World Music: Meet Alex Bonnin ’07

Alex Bonnin
For Alex Bonnin ’07, there was no escaping a musical life. From marimba quartets in central Maine to barbershop quartets in Massachusetts, both sides of his family had filled their lives with song for generations. “It was often a Von Trapp Family Singers situation,” Alex says. His musical life would evolve dramatically after Waynflete, however. The family sing-a-longs continue, but now there is a career at Columbia Records, a role in distributing Beyoncé’s and Adele’s music across the globe, and involvement in the most rapid industry change in the history of recorded music.

Alex’s parents attended music conservatories before marrying and moving to Maine. His father performed in the Portland Symphony Orchestra for twenty years while his mother taught private singing lessons. His parents later became partners in a voice studio where they worked with Waynflete music students in addition to teaching privately.

Alex entered Waynflete in ninth grade. Inspired by Upper School advisor David Vaughan, he became interested in marine biology, particularly after attending the school’s Bermuda research trip in his junior year. Alex played soccer and baseball, participated on the school’s bowling team, performed in musical theater, and sang in the chorus.

Though the lure of science was strong, Alex eventually realized that he wanted to make music the focus of his working life and not just a hobby. He matriculated at Hofstra University, graduating with a B.S. in Music Merchandising and a concentration in voice.

Alex’s career in the music industry has been on a steady climb since graduating from Hofstra in 2011. He was initially hired by Columbia Records as Assistant to the VP of Release Planning, staying in that position for just seven months before joining the division responsible for recording credits on all Columbia releases. Alex was quickly promoted again and is now a manager in the company’s International Release Planning group.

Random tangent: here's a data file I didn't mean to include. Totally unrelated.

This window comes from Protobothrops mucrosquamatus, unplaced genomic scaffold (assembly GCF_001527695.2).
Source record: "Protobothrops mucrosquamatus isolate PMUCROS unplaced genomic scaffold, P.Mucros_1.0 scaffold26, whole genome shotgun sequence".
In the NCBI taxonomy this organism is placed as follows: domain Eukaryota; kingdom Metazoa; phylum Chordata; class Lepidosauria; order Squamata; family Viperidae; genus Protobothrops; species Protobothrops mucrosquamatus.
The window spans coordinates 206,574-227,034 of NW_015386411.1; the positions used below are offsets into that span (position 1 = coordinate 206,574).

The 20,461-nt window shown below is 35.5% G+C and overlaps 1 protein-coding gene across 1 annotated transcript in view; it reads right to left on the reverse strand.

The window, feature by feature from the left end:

In his short time at Columbia, Alex has witnessed monumental change. “It was lean times when I started,” he says. “Record companies had to rapidly adapt.” Illegal downloads had shaken the music industry, with companies clawing their way back to relevancy with the help of partners like iTunes and Amazon. Today, a second digital revolution is underway with the advent of streaming services. Columbia partners with companies like Pandora, Spotify, and Apple Music to provide on-demand music, with artists receiving small royalties every time a song is streamed.

Alex has also seen significant change at the analog end of the spectrum with the return of vinyl. “It’s part of the retro trend,” he says. “Even rap and hip hop artists are putting out vinyl now. It’s the cool thing for fans to own.”

Alex’s territory is wide-ranging—the “rest of the world,” or every country outside the U.S. He works with product managers to coordinate the release of albums, songs, and videos to retail and online channels worldwide. Though the job is fast-paced and stressful, there is one significant perk: the opportunity to experience new music by Columbia artists like Adele, Beyoncé, Bruce Springsteen, and Bob Dylan months before public release.

Though his life has always been focused on the arts, Alex says that his educational experience at Waynflete was well-rounded and prepared him for success in college and career. “There was a strong balance between academics, athletics, arts, and community service,” he says. Outdoor Experience provided some of his fondest memories. “As a new ninth grade student, spending the first week of school in the wilderness was an amazing way to bond with my new peers, even though I had never done anything like it before.”

Alex is a member of the Church of the Epiphany choir in Manhattan and also sings at a Queens temple in Hebrew—one of almost twenty different languages that he has employed throughout his years of choral singing. “It’s critical to have a word-for-word translation when you sing in a different language,” he says. “Translations enable singers to use the nuanced inflections that give listeners an idea of the subject.”

Alex’s biggest challenge to date? Gaelic. “Singing in other languages gives you a glimpse of the complexities that exist across cultures and societies,” he says. “Learning how to sing in some of these languages can be a real challenge, but once you get it down, it’s quite fun!”